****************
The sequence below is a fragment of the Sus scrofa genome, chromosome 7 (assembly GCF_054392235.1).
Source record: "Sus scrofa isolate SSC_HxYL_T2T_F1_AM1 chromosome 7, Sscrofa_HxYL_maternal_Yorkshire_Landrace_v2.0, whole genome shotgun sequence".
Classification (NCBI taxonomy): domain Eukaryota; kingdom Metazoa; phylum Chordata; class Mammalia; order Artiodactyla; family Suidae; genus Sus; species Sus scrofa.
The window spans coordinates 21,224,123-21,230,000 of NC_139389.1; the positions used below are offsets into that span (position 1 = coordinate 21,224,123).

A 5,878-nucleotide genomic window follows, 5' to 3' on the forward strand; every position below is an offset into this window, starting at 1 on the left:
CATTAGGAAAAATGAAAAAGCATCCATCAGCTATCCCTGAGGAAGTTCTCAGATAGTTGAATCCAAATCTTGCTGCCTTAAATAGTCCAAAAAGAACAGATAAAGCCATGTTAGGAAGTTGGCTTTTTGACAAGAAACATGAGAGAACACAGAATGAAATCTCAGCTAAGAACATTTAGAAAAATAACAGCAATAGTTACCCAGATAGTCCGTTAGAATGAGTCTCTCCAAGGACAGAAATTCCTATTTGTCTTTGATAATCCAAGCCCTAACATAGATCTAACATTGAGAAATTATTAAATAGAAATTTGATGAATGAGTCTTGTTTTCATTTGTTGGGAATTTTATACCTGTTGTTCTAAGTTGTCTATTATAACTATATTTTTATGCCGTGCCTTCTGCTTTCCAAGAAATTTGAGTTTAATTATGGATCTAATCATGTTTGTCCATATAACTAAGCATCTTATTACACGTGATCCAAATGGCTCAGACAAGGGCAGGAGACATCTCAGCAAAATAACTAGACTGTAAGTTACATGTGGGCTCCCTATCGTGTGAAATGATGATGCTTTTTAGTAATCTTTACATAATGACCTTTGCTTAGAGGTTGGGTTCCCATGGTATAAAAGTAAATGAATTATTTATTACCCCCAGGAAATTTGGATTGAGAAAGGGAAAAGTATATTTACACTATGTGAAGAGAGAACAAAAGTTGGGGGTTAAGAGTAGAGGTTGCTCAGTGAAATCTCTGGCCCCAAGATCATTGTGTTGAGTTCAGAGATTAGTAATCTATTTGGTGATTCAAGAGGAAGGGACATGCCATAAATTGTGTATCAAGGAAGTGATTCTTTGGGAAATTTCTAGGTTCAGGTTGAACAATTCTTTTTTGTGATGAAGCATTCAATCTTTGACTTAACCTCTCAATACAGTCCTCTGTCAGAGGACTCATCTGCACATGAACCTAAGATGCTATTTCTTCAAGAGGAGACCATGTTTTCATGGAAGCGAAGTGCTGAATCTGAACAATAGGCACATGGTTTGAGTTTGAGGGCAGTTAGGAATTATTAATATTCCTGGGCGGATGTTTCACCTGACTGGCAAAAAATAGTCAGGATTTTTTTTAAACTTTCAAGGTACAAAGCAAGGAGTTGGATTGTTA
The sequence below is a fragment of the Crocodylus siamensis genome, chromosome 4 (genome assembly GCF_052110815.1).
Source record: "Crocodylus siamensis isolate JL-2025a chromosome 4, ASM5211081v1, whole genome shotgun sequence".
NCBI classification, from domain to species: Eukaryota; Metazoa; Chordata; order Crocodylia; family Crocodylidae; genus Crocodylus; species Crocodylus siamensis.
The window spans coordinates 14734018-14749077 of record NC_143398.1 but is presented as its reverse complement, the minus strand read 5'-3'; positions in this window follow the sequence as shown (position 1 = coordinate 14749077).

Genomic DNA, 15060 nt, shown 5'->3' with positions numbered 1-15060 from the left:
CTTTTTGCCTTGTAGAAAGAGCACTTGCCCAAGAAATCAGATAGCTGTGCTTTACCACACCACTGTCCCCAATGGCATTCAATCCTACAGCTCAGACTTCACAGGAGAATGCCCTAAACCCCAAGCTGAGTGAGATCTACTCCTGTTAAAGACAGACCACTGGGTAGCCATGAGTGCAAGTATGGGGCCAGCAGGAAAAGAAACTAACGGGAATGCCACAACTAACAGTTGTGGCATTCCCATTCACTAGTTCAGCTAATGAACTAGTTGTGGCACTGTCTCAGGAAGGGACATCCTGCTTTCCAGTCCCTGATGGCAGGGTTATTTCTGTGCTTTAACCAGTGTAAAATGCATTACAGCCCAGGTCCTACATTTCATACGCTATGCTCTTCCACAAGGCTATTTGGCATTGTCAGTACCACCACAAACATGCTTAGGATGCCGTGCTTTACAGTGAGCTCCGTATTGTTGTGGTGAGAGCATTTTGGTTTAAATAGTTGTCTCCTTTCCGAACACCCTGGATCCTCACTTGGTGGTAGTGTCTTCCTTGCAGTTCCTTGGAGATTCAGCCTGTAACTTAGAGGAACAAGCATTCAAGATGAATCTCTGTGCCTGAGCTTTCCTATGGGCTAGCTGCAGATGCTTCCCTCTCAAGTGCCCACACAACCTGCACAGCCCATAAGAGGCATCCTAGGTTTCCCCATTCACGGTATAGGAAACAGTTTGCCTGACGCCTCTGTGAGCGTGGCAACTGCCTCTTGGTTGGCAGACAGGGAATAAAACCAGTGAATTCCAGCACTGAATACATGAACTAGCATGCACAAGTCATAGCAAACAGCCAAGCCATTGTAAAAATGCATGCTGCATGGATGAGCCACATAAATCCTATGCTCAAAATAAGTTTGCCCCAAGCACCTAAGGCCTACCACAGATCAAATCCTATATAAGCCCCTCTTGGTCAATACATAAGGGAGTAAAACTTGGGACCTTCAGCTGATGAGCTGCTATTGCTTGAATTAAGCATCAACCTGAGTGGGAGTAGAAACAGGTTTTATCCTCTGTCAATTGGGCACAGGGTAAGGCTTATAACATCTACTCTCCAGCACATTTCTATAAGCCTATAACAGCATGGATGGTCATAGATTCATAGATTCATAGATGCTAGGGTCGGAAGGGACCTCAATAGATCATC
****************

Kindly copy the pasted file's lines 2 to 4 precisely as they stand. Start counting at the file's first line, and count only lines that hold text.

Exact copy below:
Source record: "Sus scrofa isolate SSC_HxYL_T2T_F1_AM1 chromosome 7, Sscrofa_HxYL_maternal_Yorkshire_Landrace_v2.0, whole genome shotgun sequence".
Classification (NCBI taxonomy): domain Eukaryota; kingdom Metazoa; phylum Chordata; class Mammalia; order Artiodactyla; family Suidae; genus Sus; species Sus scrofa.
The window spans coordinates 21,224,123-21,230,000 of NC_139389.1; the positions used below are offsets into that span (position 1 = coordinate 21,224,123).